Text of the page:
Alleged victim's mum recounts Hayne's visit to home
The mother of the woman Jarryd Hayne is accused of sexually assaulting says her daughter told her there was "no way" she would have sex with the former NRL player.
Hayne, 35, has pleaded not guilty to two counts of sexual intercourse without consent.
The woman he is accused of performing non-consensual oral and digital intercourse on cannot be identified.
Her mother gave evidence in Hayne's third trial in the NSW District Court on Thursday.
She assumed a knock on the door of their suburban Newcastle home on the night of the 2018 NRL grand final was a friend of her daughter.
"She couldn't drive. Her friends would visit her," she said.
"Sometimes they'd come out and talk to me but she had her privacy."
She described a conversation with her daughter.
"She said 'I think he wants to have sex' and she said 'and there's no way'," the mother told the court.
"And I said, 'that's right, no', and I walked back up the hall."
She said she saw Hayne briefly in the lounge room as the game ended, but they did not speak to one another.
Her daughter later knocked on her door, telling her Hayne had left because he had a nosebleed.
The next day she showed her mother pictures showing injuries to her genitalia.
She recalled her daughter saying Hayne was "forceful" and "persistent", describing him pulling her pants down.
About a month later, the alleged victim made a video call to her sister.
"She had obviously been crying ... she was visibly upset," her sister told the court on Thursday.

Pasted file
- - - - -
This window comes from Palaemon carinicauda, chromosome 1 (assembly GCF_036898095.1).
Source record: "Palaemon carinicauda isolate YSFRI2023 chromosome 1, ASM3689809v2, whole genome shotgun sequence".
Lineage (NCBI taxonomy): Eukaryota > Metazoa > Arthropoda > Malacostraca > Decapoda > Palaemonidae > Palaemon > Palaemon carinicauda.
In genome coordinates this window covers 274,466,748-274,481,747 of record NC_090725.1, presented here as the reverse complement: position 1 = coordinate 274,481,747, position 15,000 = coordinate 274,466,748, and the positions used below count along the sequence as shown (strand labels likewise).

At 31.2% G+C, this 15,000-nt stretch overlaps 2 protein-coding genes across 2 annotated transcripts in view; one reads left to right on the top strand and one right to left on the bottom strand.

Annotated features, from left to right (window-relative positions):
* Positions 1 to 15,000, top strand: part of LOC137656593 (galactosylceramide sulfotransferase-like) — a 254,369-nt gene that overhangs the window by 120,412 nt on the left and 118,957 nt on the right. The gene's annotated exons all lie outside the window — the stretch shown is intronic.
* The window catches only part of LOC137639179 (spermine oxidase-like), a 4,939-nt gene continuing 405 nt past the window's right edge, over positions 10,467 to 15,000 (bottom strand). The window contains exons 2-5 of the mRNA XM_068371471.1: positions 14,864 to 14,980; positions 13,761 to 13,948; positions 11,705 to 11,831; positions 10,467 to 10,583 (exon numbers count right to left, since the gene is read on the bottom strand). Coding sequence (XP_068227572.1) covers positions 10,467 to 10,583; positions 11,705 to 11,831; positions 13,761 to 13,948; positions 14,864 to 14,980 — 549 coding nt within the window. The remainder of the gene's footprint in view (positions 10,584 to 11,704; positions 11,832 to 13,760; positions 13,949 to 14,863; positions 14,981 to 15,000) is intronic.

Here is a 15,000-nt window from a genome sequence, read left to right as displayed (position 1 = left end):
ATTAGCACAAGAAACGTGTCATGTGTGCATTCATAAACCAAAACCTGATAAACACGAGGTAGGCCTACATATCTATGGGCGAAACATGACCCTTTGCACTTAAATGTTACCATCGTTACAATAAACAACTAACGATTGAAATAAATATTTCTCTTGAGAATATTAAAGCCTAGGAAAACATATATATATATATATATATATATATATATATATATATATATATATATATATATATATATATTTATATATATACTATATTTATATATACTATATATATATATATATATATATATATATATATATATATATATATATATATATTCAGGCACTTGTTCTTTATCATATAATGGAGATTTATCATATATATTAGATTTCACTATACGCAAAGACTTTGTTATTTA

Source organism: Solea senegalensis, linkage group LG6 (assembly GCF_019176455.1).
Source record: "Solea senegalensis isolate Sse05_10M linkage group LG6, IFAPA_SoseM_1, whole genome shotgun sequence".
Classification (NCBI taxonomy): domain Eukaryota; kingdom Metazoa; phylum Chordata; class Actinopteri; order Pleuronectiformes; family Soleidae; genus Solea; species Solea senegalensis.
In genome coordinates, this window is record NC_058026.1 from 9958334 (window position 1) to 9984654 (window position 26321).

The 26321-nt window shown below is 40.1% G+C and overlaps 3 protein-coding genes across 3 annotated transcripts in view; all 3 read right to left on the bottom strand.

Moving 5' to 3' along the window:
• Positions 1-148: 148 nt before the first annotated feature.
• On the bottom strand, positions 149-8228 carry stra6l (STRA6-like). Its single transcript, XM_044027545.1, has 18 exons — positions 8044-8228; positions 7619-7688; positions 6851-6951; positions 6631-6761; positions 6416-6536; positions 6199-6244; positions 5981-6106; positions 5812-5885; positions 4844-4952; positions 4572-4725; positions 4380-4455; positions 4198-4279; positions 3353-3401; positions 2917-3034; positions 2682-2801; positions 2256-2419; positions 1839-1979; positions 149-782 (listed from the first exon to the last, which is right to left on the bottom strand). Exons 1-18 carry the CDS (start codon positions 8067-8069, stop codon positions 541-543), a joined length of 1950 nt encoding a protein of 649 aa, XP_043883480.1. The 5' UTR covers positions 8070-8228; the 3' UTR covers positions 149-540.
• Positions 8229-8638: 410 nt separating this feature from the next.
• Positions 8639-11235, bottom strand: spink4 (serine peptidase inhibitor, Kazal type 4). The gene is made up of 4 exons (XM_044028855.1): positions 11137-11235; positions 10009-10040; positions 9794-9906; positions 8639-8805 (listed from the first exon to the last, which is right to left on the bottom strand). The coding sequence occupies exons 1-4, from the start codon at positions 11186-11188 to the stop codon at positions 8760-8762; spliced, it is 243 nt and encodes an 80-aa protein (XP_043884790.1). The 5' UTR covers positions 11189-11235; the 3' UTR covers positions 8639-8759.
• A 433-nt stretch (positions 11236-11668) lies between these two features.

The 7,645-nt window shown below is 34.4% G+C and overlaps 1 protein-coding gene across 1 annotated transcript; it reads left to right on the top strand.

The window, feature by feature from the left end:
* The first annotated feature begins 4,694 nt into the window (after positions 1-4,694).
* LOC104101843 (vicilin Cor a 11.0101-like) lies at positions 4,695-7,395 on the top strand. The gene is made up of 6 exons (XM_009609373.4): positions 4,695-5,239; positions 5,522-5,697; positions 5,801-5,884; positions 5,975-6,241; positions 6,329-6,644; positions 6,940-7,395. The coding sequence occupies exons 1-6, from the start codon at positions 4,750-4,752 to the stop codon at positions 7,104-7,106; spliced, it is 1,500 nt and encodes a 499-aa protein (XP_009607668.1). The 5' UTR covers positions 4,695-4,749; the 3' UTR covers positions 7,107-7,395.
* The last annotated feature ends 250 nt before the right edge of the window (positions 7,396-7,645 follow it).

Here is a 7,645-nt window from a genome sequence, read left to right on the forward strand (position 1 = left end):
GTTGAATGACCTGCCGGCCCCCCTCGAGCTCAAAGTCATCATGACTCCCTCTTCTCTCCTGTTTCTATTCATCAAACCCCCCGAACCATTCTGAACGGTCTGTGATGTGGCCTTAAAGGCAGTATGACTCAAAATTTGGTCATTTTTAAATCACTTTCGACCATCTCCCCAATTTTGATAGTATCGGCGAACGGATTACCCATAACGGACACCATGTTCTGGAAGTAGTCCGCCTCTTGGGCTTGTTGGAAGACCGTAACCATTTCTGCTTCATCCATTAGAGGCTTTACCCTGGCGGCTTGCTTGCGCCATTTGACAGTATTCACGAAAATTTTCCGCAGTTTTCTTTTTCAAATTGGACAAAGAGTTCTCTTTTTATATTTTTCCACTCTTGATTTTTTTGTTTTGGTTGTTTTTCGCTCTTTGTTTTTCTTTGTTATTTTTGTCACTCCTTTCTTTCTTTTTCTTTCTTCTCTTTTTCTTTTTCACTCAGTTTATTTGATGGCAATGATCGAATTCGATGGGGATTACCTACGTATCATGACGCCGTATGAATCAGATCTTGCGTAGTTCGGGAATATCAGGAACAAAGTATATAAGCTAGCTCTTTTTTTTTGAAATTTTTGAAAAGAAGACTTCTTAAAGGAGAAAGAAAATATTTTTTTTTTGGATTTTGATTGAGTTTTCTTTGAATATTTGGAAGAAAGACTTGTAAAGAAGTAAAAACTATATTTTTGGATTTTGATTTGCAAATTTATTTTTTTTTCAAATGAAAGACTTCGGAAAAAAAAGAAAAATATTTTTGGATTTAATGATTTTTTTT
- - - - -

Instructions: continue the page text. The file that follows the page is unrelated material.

She showed blood spotted on bedding.
"Was it when you saw the blood that you responded 'it's rape'?" Hayne's barrister Margaret Cunneen SC asked.
"Yes," the woman's sister said.
"When you said that, did she say 'no it's not, don't worry, it's all good'?" Ms Cunneen asked.
"Yes," she replied.
The sister's husband contacted a journalist, who put him in touch with the NRL Integrity Unit.
Ms Cunneen asked if it occurred to him to contact police instead.
"That would have been my first preference, but my wife told me she wouldn't go," he said on Thursday.
His wife earlier told the court how her sister described Hayne's conduct on the night.
"He was a bit of an arsehole and had a taxi waiting the whole time," she said.
Helen Morel accepted a $550 fare to drive Hayne to Sydney.
She later asked for another $50, which Hayne gave her, for making her wait.
She told the court Hayne was drinking a "brightly coloured mixed drink" in the Silver Service taxi when he asked to stop by the woman's house to collect a bag.
When Ms Morel grew tired of waiting she knocked on the door and asked if Hayne was ready to go.
"A few minutes later he came out and leant through the car window and said he'd be a few minutes because his bag hadn't arrived," she said.
Crown prosecutor John Sfinas told the jury on the opening day of Hayne's trial the sound of a horn from the waiting taxi contributed to making the woman's interest in having sex "evaporate".
"Did you beep your horn at all while you were waiting?" Mr Sfinas asked on Thursday.
"Someone said that, but I can't remember doing that. It's not something I would normally do," Ms Morel said.
The trial before Judge Graham Turnbull continues.